TAFG hollow but not cored, right? [bilge connecting tubes]

Hagar2sail

Member III
Working in the bilge yesterday troubleshooting a bilge pump (turns out the pump itself was seized). While in there I noticed that several of the “pipes” (looks like PVC to me) that go between the bilges through the TAFG had partially slipped into the grid. This meant bilge water was free to fill in there if it got more than an inch deep. Looks like there isn’t any coring in the TAFG, so this isn’t a huge deal right? Or the fact that the pipes aren’t sealed? Also, were the pipes factory?
 

Christian Williams

E381 - Los Angeles
Moderator
Blogs Author
I had that situation on the 32-3. I concluded that the limber-hole tubes (apparently PVC) were there to keep water (rain water, stuffing box water) out of the TAFG structure and to contain it in the several molded bilges. My tubes had broken their bond with the TAFG and were just sorta lyin' there.

I didn't bother with a fix, because water inside the TAFG is inevitable, and with the tubes gone the bilge pump pumps out the TAFG too.

The fix would be easy enough. Just remove the existing PVC, insert new PVC, and seal in place with caulk. Or re-seal the old PVC. My current E381 has the connecting tubes still bonded, and that does pretty much keep the rainwater contained.

Still, mystery water gets in. To drain the TAFG itself my model has plugs installed.

1-TAGF drain 2.JPG
 

Hagar2sail

Member III
I wish my bilge was that clean. Yeah I saw that picture of yours in the thread for the fuel in the TAFG. I don’t think I have any plugs, factory or modified.
So to be clear, the TAFG is just solid glass, against the solid glass of the hull. I don’t need to worry about saturated core in an inaccessible void.
 

Kenneth K

Sustaining Member
Blogs Author
Different boats seem to be configured in different ways in regards to connecting or isolating the bilge compartments from the TAFG. My Ericson 32-3 has 1-1/2" (roughly) holes drilled at the bottom of every bilge compartment (shower bilge excluded) to allow water to free-flow under the TAFG and between the bilge sections. Despite this, I also have the larger (roughly 2 1/2") PVC tubes located higher in the bilge compartments which carry the bilge hoses. Although there was originally caulk around these larger PVC tubes, I can't believe the caulk was to keep water out of the TAFG, since there are already drain holes at the bottom which do just the opposite. It seems to me that the caulk was meant to do nothing more than hold the tubes in place.

20200327_210536.jpg

With the caulk missing, I got tired of the PVC pipes slipping into the TAFG while I was working in the bilge, so I've used screws to keep them in place. Re-caulking around the tubes is a pain.

If you look at both the drain holes and the larger holes for the PVC, there seems to be no evidence of coring in the TAFG--just thick fiberglass.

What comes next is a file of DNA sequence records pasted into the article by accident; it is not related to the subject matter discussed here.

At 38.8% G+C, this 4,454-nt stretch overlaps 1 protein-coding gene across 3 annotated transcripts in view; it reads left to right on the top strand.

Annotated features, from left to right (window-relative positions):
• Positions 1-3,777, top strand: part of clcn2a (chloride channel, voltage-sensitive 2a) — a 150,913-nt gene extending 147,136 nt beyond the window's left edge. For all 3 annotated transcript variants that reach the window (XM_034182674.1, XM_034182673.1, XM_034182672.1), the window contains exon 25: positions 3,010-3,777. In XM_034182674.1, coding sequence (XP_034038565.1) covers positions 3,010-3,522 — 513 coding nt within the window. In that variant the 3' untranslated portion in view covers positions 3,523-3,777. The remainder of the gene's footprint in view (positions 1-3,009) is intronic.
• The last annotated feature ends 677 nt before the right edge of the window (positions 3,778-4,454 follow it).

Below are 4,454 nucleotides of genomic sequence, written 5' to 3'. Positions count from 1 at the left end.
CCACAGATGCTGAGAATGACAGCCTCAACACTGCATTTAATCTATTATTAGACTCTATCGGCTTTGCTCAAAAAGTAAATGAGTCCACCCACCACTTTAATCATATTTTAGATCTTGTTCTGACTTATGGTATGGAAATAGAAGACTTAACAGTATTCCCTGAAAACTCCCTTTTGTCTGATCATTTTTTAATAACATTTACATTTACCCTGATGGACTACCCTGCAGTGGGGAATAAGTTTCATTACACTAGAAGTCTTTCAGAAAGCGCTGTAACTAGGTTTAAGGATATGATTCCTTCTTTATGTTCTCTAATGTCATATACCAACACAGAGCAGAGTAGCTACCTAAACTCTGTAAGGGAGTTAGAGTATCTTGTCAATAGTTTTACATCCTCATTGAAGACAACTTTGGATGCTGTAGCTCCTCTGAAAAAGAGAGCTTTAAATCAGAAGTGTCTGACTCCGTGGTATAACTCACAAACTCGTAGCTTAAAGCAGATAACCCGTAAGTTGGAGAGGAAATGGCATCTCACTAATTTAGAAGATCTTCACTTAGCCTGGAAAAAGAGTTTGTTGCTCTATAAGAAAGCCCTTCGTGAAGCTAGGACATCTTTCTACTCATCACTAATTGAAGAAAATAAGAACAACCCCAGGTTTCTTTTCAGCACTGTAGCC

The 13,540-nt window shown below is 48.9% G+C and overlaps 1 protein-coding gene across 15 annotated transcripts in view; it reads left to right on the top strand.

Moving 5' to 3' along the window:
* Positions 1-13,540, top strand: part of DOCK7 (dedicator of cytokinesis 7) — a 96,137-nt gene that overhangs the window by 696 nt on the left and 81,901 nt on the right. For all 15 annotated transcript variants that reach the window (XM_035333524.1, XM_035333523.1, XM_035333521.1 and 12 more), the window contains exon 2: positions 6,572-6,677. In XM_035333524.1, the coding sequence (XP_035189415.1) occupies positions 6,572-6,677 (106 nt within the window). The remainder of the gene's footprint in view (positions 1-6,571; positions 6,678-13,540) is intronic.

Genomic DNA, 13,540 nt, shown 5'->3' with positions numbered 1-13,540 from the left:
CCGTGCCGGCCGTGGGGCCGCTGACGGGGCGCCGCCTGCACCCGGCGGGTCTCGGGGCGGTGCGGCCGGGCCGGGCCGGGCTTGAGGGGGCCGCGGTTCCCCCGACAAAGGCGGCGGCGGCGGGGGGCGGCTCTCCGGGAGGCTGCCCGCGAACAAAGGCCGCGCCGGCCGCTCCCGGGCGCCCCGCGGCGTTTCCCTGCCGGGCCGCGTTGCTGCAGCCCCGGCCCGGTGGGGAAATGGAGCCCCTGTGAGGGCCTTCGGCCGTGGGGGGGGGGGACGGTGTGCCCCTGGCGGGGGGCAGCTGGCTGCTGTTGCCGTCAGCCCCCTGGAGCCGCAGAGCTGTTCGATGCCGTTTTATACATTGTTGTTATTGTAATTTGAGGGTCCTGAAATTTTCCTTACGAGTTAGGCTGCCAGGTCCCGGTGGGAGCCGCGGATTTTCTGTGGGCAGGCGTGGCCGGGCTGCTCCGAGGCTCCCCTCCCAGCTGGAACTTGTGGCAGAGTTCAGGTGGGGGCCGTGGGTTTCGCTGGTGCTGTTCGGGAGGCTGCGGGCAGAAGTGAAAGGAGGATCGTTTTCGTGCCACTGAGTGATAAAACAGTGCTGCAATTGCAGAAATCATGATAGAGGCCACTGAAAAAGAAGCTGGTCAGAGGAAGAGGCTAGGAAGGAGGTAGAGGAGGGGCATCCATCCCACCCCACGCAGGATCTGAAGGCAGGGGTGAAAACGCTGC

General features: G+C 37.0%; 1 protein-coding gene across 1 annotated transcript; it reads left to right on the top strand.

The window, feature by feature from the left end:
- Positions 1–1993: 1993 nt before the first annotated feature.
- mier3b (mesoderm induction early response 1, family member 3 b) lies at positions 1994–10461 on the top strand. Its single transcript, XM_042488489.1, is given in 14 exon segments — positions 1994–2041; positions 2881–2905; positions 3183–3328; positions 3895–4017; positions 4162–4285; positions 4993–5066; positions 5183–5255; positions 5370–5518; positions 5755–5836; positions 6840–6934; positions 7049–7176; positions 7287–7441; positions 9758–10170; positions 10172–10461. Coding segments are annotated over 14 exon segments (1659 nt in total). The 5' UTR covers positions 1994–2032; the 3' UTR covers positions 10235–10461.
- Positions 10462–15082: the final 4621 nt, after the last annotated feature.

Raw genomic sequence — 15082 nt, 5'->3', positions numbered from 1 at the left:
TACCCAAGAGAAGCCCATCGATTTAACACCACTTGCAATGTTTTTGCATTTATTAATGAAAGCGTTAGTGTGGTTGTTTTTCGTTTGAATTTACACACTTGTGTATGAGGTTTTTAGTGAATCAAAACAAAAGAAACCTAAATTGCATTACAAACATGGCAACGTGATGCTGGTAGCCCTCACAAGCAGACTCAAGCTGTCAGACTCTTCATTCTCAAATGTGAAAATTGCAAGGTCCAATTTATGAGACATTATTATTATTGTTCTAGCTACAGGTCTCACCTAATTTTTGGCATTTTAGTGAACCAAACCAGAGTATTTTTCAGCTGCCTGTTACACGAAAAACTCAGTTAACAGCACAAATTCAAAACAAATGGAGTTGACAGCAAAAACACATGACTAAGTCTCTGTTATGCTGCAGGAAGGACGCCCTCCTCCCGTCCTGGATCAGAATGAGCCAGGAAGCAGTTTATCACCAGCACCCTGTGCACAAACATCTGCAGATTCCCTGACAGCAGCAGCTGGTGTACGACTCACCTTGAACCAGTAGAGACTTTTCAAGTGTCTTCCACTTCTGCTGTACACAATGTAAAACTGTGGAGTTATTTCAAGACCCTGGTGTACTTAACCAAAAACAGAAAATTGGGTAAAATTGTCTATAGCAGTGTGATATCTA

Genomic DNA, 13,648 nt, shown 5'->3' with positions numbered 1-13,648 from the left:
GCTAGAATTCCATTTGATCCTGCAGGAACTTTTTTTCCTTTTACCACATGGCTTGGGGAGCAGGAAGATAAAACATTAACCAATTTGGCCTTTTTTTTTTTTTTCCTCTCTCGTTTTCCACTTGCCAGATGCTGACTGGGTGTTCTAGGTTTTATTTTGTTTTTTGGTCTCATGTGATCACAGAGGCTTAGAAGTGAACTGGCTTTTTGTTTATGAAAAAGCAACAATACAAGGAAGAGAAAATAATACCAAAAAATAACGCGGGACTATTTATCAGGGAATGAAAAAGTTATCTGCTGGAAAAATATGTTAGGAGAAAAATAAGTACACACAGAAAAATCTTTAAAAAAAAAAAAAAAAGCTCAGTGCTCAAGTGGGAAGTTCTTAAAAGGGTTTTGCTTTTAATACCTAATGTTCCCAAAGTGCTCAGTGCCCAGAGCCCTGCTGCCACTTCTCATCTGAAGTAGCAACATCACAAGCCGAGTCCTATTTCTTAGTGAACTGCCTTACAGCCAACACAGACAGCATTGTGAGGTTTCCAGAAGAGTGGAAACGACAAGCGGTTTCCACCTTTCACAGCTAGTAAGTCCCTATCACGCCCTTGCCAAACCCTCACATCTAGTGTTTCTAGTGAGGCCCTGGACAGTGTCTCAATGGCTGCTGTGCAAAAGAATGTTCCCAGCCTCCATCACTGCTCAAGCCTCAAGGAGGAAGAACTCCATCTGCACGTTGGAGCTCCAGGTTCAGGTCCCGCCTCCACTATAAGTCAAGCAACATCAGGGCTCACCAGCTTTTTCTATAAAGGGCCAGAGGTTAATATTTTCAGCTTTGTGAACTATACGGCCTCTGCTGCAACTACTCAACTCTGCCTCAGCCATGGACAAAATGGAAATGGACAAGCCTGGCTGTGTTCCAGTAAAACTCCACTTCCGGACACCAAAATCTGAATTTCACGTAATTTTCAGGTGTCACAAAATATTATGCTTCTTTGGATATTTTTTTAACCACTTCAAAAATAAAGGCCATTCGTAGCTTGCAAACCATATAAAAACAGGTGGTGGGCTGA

Christian Williams

E381 - Los Angeles
Moderator
Blogs Author
I looked at my 32-3 files again and you're right, Ken. The PVC is conduit. There are separate limber holes to drain the interior TAFG.

1-Theonious bilge C.jpg

It's a little different on the 381. The TAFG bilge-connect tubes are sealed, and some compartments have removable drain plugs to empty water caught in the TAFG. There's no factory plumbing in the 381 bilge.

1-TAGF no drains.JPG

Re whether core in the TAFG, here's the hole for the 32-3 table support--3/4" thick and very solid indeed.

1-Thelonious bilge TGF 7 8ths thick.jpg
 

Hagar2sail

Member III
Thanks guys.

Different boats seem to be configured in different ways in regards to connecting or isolating the bilge compartments from the TAFG. My Ericson 32-3 has 1-1/2" (roughly) holes drilled at the bottom of every bilge compartment (shower bilge excluded) to allow water to free-flow under the TAFG and between the bilge sections. Despite this, I also have the larger (roughly 2 1/2") PVC tubes located higher in the bilge compartments which carry the bilge hoses. Although there was originally caulk around these larger PVC tubes, I can't believe the caulk was to keep water out of the TAFG, since there are already drain holes at the bottom which do just the opposite. It seems to me that the caulk was meant to do nothing more than hold the tubes in place.

View attachment 33906

With the caulk missing, I got tired of the PVC pipes slipping into the TAFG while I was working in the bilge, so I've used screws to keep them in place. Re-caulking around the tubes is a pain.

If you look at both the drain holes and the larger holes for the PVC, there seems to be no evidence of coring in the TAFG--just thick fiberglass.
I like the idea of the screws to hold things together. Makes sense to me. A bunch of the black caulk was just sitting in the bilge. Now I know what it was from.
 

Tin Kicker

Member III
This was the through hull for the head discharge and the TAFG is from 0-3/8" on the tape. Definitely solid fiberglass. Same everywhere else I've cut or seen holes through it.
 
Top